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People of the Book (Brooks) - Author Bio

Author Bio 
Birth—1955
Where—outside Sydney, Australia
Education—B.A., Sydney University; M.A. Columbia
   University (USA)
Awards—Hal Boyle Award, Overseas Press Club, 1990; Nita
   B. Kibble Award, 1997; Pulitizer Prize, 2006 (for March).
Currently—Virginia, USA


Geraldine Brooks is also the author of People of the Book (2008), Year of Wonders (2002), and the nonfiction works Nine Parts of Desire and Foreign Correspondence. A former correspondent for the Wall Street Journal, Brooks lives in rural Virginia with her husband, author Tony Horwitz, and their son.

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Brooks was born in 1955 and grew up in the Western suburbs of Sydney, Australia. She attended Sydney University and worked as a reporter for the Sydney Morning Herald. As the Greg Shackleton Memorial Scholar she completed a Master's Degree in journalism at Columbia University in New York City in 1983. Subsequently Brooks worked for the Wall Street Journal, where she covered crises in the Middle East, Africa and the Balkans—in 1990, for coverage of the Persian Gulf, Brooks (with Tony Horwitz) received the Overseas Press Club's Hal Boyle Award for "Best newspaper or wire service reporting from abroad".

Brooks was awarded a fellowship at the Radcliffe Institute for Advanced Study at Harvard University for 2006.

Brooks married fellow Pulitzer recipient, Tony Horwitz, in Tourette-sur-loup, France, in 1984. They have a son, Nathaniel, and divide their time between homes in Virginia, United States and Sydney, Australia.

Her first book, Nine Parts of Desire (1994), based on her experiences among the Muslim women of the Middle East, was an international bestseller, translated into 17 languages. Foreign Correspondence (1997), which won the Nita B. Kibble Award for women's writing, was a memoir and travel adventure about a childhood enriched by penpals from around the world, and her adult quest to find them.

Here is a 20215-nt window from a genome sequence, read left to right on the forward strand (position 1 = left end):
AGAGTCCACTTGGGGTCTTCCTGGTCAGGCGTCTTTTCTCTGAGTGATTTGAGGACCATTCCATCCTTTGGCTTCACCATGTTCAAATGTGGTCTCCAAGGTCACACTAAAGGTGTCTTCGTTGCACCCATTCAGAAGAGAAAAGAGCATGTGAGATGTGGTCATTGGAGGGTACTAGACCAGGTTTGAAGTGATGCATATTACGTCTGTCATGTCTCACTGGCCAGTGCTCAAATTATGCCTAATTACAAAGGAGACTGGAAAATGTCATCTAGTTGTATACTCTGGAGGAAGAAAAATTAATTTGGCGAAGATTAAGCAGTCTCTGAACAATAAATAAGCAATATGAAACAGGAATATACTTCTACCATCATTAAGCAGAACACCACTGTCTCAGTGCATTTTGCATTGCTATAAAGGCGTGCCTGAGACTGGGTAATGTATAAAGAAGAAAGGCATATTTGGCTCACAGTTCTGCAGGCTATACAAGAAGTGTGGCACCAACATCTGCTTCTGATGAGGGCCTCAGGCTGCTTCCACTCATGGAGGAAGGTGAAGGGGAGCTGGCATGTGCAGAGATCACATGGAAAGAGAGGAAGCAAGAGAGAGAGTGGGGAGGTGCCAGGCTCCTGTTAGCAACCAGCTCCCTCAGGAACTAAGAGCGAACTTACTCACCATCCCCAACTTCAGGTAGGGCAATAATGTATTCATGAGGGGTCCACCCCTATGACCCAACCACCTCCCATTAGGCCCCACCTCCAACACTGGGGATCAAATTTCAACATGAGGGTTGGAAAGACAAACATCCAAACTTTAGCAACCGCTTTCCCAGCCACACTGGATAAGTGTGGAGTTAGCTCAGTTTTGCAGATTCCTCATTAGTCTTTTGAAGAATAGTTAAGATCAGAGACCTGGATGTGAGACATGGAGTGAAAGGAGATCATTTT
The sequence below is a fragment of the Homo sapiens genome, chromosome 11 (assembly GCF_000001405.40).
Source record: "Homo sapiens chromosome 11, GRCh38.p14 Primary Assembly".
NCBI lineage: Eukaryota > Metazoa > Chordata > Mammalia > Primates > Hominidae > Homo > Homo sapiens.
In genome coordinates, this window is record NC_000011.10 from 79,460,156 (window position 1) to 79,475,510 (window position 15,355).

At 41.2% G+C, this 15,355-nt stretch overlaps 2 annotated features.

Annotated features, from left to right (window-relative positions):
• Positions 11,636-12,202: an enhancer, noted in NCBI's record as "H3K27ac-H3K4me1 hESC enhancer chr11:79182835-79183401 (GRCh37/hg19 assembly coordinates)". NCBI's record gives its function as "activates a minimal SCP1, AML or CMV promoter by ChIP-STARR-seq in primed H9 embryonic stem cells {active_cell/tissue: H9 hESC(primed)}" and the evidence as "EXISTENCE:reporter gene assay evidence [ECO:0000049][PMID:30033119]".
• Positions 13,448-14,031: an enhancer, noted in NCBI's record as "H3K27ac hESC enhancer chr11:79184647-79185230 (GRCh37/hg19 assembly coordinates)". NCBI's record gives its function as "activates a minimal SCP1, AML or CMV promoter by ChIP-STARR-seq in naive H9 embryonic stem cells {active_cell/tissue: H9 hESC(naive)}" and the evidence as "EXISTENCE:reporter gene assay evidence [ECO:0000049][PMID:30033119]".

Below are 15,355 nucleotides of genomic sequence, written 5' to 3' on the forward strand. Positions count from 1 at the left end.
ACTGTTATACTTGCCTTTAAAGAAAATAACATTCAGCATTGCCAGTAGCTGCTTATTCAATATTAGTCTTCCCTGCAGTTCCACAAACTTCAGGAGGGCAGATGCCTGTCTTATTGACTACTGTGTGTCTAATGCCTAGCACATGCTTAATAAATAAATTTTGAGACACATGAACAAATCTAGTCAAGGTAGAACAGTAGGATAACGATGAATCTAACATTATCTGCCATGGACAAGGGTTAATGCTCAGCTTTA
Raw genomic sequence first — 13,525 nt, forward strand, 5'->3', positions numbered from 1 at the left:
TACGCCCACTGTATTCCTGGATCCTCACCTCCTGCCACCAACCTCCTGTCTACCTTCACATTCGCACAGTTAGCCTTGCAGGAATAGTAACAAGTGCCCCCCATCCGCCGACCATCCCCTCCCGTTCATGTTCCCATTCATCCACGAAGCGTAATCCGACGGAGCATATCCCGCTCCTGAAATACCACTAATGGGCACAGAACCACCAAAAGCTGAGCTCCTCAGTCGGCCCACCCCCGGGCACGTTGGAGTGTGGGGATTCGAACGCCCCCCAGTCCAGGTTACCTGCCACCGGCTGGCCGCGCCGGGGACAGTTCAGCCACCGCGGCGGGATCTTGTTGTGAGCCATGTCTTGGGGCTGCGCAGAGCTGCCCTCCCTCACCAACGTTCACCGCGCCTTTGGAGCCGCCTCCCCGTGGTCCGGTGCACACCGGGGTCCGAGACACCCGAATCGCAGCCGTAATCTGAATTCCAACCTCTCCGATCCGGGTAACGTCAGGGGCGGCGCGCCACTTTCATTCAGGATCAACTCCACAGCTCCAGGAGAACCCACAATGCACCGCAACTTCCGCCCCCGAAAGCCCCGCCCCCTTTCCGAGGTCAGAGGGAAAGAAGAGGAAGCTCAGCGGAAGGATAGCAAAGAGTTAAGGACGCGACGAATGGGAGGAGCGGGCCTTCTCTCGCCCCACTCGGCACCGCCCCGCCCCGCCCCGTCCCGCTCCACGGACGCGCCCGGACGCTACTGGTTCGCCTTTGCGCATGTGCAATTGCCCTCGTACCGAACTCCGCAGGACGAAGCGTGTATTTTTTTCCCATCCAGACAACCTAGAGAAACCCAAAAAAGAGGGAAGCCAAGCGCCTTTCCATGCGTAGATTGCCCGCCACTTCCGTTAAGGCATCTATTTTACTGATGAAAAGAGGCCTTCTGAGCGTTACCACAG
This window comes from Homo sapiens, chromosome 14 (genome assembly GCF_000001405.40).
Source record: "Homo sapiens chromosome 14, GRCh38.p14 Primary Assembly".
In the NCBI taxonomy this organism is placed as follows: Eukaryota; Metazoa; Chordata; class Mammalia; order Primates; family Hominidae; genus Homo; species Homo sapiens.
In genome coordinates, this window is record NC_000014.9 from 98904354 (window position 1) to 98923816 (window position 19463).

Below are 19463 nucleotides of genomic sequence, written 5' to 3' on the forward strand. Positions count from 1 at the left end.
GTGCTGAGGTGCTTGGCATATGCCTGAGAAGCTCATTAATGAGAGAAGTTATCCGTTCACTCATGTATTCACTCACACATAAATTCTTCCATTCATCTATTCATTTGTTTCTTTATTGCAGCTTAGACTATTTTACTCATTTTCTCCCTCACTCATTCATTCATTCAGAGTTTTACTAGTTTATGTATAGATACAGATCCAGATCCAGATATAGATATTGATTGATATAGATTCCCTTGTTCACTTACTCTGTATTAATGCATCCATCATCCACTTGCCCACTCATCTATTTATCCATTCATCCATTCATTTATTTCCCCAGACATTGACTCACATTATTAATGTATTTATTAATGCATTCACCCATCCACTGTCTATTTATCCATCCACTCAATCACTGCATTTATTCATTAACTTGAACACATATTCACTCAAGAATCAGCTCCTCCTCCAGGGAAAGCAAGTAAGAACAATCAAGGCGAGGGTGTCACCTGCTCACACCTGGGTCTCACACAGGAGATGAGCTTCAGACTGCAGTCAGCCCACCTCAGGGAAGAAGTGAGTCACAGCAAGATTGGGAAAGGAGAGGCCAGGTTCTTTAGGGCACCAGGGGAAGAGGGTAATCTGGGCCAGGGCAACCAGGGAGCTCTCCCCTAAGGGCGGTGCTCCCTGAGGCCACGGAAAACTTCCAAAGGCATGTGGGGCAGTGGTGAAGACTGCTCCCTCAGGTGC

Her first novel, Year of Wonders, published in 2001, is an international bestseller. Set in 1666, Year Of Wonders follows a young woman's battle to save her fellow villagers and her soul when the plague suddenly strikes the small Derbyshire village of Eyam.

Her second novel, March, was published in late February 2005. An historical novel set during the U.S. Civil War, it chronicles the war experiences of the March girls' absent father in Louisa May Alcott's Little Women. The parallel novel was generally well received by the critics. In December 2005 March was selected by the Washington Post as one of the five best fiction works published during the year. In April 2006, the book earned Brooks the Pulitzer Prize for Fiction.

March seems to have had its roots in Brooks' childhood. A copy of Little Women was given to Brooks when she was only ten years old, by her mother Gloria, a journalist and radio announcer. (From Wikipedia.)




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